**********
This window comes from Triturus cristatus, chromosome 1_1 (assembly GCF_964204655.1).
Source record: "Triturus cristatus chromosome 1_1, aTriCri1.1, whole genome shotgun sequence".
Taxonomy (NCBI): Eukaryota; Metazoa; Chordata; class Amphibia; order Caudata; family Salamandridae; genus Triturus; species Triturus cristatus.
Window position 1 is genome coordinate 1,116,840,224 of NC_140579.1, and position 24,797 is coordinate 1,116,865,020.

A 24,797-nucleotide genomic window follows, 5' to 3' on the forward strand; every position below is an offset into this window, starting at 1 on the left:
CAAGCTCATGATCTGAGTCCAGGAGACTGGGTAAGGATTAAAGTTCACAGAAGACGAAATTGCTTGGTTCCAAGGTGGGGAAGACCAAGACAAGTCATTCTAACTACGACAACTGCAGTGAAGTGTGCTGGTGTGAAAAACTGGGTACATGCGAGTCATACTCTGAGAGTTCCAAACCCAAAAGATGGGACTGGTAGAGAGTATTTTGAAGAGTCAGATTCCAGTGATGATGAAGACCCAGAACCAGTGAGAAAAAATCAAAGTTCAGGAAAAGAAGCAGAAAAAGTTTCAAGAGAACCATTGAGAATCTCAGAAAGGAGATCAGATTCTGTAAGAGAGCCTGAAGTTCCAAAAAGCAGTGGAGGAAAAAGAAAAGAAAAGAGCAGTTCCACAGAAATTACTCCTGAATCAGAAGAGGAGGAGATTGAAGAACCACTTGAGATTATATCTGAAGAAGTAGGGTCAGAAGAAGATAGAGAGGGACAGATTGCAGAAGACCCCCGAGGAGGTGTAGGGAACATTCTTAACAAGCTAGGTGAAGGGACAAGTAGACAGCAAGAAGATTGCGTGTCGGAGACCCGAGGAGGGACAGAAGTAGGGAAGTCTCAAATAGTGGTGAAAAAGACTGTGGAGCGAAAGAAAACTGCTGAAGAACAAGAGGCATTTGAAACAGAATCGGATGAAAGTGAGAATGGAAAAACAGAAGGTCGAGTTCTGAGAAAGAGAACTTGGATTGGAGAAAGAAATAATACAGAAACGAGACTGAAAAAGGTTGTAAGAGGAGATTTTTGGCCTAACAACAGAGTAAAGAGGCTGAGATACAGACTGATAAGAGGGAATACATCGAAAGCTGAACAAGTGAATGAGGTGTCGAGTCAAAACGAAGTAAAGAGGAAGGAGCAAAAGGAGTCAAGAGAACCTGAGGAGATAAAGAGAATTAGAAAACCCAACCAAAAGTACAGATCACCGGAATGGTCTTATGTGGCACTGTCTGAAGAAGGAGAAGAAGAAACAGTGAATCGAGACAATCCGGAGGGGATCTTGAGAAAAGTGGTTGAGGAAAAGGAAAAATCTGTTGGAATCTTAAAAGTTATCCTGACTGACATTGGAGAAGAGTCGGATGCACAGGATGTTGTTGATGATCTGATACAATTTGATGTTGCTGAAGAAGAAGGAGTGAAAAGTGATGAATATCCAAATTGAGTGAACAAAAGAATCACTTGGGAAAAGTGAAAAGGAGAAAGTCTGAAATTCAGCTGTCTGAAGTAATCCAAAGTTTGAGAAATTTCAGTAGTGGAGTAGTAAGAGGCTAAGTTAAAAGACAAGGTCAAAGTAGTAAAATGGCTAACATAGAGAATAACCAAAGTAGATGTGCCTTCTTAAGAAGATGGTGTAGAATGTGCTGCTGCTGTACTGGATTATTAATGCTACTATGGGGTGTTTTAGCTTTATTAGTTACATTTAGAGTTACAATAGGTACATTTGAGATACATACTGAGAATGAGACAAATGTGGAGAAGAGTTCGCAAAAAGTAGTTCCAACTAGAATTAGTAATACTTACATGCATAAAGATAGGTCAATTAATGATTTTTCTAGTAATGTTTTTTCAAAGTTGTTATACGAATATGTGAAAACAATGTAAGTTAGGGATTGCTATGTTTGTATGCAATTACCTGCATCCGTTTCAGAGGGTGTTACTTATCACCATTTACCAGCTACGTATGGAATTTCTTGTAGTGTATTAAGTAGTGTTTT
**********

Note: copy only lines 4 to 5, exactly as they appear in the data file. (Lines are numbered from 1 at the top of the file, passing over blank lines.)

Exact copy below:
Window position 1 is genome coordinate 1,116,840,224 of NC_140579.1, and position 24,797 is coordinate 1,116,865,020.

A 24,797-nucleotide genomic window follows, 5' to 3' on the forward strand; every position below is an offset into this window, starting at 1 on the left: